Gandini Juggling
August 22, 2018 3:24 AM   Subscribe

The Gandini Juggling company combine juggling, modern dance, pantomime, and a sense of wonder into something different and new. The company revels in creating patterns [8m]. They create jokes and minimalist music out of thin air (and balls). [Vimeo, 9m30s] The explore metaphors for modern society.

Two much longer videos are of the piece Sigma from Assembly festival last year [Vimeo, 50m], and the full outdoor Smashed from Korea [40m]
posted by hippybear (6 comments total) 19 users marked this as a favorite
 
Post inspired by BBC World Service show In The Studio. Here's the episode, and here's some related video of their most recent performance earlier this month.
posted by hippybear at 3:27 AM on August 22, 2018 [1 favorite]


Very interesting stuff, thank you for sharing. I learned to juggle when working at a dog daycare facility, mainly due to the fact that there are tennis balls everywhere and you are standing around all day just waiting for dogs to make messes you need to clean up. It was a pretty grueling training regimen, primarily because the moment that I dropped any of the tennis balls, a pack of golden retrievers, huskies, and Great Danes would descend upon me like an enormous slobbery tornado.

For anyone that's trying to learn how to juggle, one thing that helped me was standing about a foot in front of a wall facing it-it forces you to keep whatever you are juggling in roughly the same vertical axis.
posted by mike_honcho at 5:02 AM on August 22, 2018 [3 favorites]


The first video is amazing just in that is long, timed with music, and there are no mistakes (that I can see).
But how is the club lighting coordinated? I assume by an external lighting director, assisted by computer via wireless. That would mean that the position of each club- were there 20 or more? - would have to be known.

On preview- it looks like they start out with 12 clubs, quickly move on to 13, then 18, and then 20. Not sure if there were more. Anyway, further complicating the lighting scheme.
posted by MtDewd at 9:11 AM on August 22, 2018


MtDewd, that's a completely reasonable assumption but probably not correct. Programmable juggling props tend not to be controllable from a distance, although some have short-range (30cm?) connectivity to help programme a bunch of them at the same time. Some have accelerometers to sense impacts so they can synch with your throws/catches, but I gather they're not the most popular model as if one of the props makes a mistake in sensing an impact, it's now out of synch with the others for the rest of the act. Generally you design your show, upload a different timed programme to every club, start them all at once, and keep your act in synch with what your clubs are now doing. If your act is already tightly tied to prerecorded music you already have a plan to recover from drops and catch up to where you should be, meaning that the requirement for you to be perfect isn't that much more stringent than it already was. So in that video as in others, the Gandinis' secret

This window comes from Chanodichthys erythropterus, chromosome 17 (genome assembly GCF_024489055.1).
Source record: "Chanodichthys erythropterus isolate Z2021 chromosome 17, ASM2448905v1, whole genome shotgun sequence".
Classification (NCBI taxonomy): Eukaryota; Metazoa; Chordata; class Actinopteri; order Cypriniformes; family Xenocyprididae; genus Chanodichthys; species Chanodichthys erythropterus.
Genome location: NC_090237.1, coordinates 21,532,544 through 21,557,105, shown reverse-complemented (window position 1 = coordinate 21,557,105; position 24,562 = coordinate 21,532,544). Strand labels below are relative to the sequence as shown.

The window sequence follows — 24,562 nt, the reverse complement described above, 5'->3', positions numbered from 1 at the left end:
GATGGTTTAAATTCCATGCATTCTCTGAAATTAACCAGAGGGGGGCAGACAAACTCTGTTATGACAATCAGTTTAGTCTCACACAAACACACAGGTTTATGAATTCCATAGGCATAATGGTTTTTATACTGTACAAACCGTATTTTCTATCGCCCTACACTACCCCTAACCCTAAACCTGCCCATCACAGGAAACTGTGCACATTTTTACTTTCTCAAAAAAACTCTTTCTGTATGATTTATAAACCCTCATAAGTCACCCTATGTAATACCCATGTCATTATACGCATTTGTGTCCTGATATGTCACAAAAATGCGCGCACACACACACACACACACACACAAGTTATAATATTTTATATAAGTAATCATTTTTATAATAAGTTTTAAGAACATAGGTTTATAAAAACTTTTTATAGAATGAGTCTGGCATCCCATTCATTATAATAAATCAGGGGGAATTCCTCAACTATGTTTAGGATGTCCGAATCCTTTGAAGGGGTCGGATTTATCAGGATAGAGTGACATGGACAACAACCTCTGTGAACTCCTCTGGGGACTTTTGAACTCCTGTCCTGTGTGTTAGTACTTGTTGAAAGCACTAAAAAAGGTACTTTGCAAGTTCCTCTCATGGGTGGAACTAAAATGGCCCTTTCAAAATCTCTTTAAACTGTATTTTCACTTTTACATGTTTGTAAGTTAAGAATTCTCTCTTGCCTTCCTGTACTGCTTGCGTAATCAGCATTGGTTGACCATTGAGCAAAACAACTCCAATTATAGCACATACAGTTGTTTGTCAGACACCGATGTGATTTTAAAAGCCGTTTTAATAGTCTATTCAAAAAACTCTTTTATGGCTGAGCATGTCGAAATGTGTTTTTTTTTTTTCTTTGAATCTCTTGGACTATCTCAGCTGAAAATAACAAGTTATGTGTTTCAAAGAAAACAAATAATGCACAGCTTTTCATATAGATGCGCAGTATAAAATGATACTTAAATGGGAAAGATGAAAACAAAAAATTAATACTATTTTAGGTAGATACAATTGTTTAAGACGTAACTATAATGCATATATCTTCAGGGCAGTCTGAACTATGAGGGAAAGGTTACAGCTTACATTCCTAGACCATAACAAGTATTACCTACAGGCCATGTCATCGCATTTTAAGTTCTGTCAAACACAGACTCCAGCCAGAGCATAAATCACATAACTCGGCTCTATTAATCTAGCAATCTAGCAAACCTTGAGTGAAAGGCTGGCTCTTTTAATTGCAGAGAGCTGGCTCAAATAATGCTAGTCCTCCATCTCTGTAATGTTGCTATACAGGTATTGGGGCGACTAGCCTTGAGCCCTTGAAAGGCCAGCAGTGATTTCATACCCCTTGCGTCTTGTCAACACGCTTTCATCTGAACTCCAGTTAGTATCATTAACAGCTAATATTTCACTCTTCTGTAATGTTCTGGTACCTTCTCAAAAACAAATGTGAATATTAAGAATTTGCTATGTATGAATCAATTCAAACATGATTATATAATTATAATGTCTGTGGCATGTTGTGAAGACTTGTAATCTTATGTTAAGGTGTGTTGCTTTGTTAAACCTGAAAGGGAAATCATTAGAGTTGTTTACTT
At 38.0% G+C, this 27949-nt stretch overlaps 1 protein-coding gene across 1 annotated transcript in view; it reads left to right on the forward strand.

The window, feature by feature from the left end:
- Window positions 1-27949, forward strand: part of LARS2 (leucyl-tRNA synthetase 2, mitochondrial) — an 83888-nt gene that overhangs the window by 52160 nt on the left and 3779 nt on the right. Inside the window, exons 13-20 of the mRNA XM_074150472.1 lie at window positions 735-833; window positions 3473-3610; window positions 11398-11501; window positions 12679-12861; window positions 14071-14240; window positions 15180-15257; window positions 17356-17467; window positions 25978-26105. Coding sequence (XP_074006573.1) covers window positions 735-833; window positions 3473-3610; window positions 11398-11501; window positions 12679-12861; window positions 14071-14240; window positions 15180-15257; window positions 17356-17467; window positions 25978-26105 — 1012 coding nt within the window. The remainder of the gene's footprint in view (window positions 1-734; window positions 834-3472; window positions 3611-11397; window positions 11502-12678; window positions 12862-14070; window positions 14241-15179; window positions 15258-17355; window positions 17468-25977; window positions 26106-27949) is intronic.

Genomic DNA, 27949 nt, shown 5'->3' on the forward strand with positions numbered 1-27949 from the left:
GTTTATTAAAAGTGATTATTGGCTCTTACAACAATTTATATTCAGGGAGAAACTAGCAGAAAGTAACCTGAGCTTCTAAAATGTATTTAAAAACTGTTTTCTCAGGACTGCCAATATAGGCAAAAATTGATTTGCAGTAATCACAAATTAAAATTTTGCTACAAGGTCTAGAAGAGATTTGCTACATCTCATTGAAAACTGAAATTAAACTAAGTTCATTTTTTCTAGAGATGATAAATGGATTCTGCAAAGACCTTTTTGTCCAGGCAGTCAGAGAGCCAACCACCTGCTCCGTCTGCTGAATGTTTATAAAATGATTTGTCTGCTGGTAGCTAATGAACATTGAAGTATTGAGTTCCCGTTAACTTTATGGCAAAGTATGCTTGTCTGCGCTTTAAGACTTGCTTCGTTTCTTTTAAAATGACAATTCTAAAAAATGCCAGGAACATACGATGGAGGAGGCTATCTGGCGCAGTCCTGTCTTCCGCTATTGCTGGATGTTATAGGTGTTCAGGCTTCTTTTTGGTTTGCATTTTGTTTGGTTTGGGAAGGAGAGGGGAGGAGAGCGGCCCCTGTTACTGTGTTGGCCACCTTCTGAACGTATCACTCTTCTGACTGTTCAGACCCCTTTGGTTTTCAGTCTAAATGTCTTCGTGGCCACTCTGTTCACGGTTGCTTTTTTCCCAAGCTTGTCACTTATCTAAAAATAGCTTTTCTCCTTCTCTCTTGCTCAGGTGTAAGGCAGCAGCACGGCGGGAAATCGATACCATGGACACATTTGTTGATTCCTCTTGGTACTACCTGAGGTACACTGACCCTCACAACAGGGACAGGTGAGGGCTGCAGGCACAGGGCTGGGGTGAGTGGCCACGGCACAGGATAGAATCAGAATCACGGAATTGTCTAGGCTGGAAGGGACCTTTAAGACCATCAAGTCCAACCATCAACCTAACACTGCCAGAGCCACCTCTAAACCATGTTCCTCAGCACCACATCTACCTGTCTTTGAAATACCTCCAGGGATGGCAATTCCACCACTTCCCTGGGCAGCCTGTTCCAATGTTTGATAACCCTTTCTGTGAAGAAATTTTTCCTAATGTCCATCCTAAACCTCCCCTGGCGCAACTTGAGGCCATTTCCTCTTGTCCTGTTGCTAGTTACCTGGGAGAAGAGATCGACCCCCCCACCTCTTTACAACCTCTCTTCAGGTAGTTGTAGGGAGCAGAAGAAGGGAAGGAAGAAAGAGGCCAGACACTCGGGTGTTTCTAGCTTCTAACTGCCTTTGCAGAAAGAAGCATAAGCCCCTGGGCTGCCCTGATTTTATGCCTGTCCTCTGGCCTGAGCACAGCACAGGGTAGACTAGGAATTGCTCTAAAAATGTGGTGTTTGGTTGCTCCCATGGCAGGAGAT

to success is that they're even better than they look.

(To be clear, I juggle a bit but not enough to be talking from experience with the above. This is me repeating what I've been told by performers and other serious jugglers I've run into at conventions. Programmable glow clubs start at about £100 per club, so they're not particularly common toys.)

I've seen a bunch of the Gandinis' performances over the years (and plan to take Friday afternoon off to see their Edinburgh festival shows), and a hallmark of theirs is that they're making something beautiful without trying to make the audience care about how hard it is. So unlike performers who build up to their "best" (hardest-looking) tricks, perhaps with some deliberate drops to make sure we appreciate it, Gandini shows tend to be a mix of moves from very basic to impressively difficult, all performed flawlessly and without fuss, because the choreography calls for it. It's more like ballet than circus.

(I loved this post, thanks hippybear!)
posted by metaBugs at 11:26 AM on August 22, 2018 [3 favorites]


The “metaphors” link shows by far the most brutal social commentary I’ve ever seen in a juggling routine.
posted by tdismukes at 12:04 PM on August 22, 2018 [1 favorite]


I have a story about this!

Once upon a time, at a raucous meeting of jugglers who had all recently seen "Smashed", eight of us did a two minute drunken parody of that piece very late at night, opening a show for an audience of even drunker jugglers.

We stole some of their music, did some synchronised funny walks, did a gender reversed molesting themed scene and then played Rage Against The Machine's "fuck you I won't do what you tell me" while angstily throwing all our props on the floor, which we thought was hilarious.

At this point it turned out that half the Gandinis were in the front row. They stormed the stage, yelled a lot, threw props at us and chased us away. This provided a memorable finale to our parody and far surpassed the rather poor ending we had come up with in the half an hour's prep we did behind the big top earlier in the day.

This was honestly one of the highlights of my juggling "career".
posted by quacks like a duck at 2:08 PM on August 22, 2018 [5 favorites]


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